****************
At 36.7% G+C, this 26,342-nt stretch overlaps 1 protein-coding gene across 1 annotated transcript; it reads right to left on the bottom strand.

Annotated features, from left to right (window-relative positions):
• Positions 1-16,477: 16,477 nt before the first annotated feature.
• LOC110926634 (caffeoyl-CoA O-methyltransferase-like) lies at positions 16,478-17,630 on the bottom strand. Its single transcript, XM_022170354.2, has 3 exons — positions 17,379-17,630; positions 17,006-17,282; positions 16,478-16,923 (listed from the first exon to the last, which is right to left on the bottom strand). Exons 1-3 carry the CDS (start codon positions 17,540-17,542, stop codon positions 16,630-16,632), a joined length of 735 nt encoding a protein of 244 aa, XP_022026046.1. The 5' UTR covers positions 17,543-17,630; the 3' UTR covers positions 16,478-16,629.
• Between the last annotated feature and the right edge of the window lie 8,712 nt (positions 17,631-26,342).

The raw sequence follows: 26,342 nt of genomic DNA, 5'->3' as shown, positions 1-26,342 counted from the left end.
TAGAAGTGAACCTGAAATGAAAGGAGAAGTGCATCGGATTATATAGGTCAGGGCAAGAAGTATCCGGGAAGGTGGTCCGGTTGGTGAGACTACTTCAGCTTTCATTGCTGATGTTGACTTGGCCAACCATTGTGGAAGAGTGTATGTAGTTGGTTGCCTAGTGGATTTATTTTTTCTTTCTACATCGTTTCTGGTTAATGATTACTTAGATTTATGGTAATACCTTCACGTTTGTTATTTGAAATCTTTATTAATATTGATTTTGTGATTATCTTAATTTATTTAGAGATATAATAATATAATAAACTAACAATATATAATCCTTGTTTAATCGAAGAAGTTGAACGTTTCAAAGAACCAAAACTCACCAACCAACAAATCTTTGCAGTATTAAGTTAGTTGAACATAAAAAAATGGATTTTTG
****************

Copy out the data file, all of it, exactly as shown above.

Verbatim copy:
At 36.7% G+C, this 26,342-nt stretch overlaps 1 protein-coding gene across 1 annotated transcript; it reads right to left on the bottom strand.

Annotated features, from left to right (window-relative positions):
• Positions 1-16,477: 16,477 nt before the first annotated feature.
• LOC110926634 (caffeoyl-CoA O-methyltransferase-like) lies at positions 16,478-17,630 on the bottom strand. Its single transcript, XM_022170354.2, has 3 exons — positions 17,379-17,630; positions 17,006-17,282; positions 16,478-16,923 (listed from the first exon to the last, which is right to left on the bottom strand). Exons 1-3 carry the CDS (start codon positions 17,540-17,542, stop codon positions 16,630-16,632), a joined length of 735 nt encoding a protein of 244 aa, XP_022026046.1. The 5' UTR covers positions 17,543-17,630; the 3' UTR covers positions 16,478-16,629.
• Between the last annotated feature and the right edge of the window lie 8,712 nt (positions 17,631-26,342).

The raw sequence follows: 26,342 nt of genomic DNA, 5'->3' as shown, positions 1-26,342 counted from the left end.
TAGAAGTGAACCTGAAATGAAAGGAGAAGTGCATCGGATTATATAGGTCAGGGCAAGAAGTATCCGGGAAGGTGGTCCGGTTGGTGAGACTACTTCAGCTTTCATTGCTGATGTTGACTTGGCCAACCATTGTGGAAGAGTGTATGTAGTTGGTTGCCTAGTGGATTTATTTTTTCTTTCTACATCGTTTCTGGTTAATGATTACTTAGATTTATGGTAATACCTTCACGTTTGTTATTTGAAATCTTTATTAATATTGATTTTGTGATTATCTTAATTTATTTAGAGATATAATAATATAATAAACTAACAATATATAATCCTTGTTTAATCGAAGAAGTTGAACGTTTCAAAGAACCAAAACTCACCAACCAACAAATCTTTGCAGTATTAAGTTAGTTGAACATAAAAAAATGGATTTTTG